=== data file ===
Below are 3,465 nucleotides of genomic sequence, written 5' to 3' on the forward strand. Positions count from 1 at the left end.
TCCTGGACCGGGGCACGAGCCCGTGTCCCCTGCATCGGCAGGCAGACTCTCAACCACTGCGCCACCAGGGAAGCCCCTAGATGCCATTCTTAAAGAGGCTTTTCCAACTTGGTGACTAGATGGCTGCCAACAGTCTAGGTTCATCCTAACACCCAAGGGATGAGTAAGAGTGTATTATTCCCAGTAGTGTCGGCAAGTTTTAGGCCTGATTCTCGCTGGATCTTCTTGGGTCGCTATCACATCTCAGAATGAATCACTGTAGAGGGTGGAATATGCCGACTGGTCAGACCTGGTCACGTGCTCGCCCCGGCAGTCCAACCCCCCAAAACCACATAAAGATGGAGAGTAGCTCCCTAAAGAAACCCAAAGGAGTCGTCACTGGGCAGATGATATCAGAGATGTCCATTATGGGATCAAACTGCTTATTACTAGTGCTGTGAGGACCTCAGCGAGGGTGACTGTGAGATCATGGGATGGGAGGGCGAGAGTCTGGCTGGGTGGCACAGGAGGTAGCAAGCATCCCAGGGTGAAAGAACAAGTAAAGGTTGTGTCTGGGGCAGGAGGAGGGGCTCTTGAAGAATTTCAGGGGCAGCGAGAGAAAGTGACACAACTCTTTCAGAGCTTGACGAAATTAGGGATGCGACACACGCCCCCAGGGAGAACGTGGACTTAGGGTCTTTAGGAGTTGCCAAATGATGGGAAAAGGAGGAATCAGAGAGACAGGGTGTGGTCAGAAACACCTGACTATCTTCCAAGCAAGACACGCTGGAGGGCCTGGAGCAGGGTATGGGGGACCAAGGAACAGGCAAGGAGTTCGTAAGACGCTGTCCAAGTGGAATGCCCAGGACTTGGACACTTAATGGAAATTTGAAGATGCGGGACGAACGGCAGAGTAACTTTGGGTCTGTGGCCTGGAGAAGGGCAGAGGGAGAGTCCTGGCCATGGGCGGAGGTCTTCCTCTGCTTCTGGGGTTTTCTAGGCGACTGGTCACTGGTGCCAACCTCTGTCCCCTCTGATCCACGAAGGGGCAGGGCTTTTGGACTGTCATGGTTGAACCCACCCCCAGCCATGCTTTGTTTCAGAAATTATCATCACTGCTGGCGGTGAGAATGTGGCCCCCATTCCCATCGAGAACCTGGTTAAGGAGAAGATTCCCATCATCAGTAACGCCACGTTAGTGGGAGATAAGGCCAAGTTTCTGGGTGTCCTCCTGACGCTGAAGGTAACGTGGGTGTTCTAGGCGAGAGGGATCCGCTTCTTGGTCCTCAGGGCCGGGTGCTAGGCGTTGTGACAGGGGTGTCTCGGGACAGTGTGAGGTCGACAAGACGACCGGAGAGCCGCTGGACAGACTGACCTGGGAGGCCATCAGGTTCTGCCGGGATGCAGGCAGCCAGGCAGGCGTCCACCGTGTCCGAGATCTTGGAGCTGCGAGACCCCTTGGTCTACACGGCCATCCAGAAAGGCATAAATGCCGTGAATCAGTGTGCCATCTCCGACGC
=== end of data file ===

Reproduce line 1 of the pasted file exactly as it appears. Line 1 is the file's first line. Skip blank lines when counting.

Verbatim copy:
Below are 3,465 nucleotides of genomic sequence, written 5' to 3' on the forward strand. Positions count from 1 at the left end.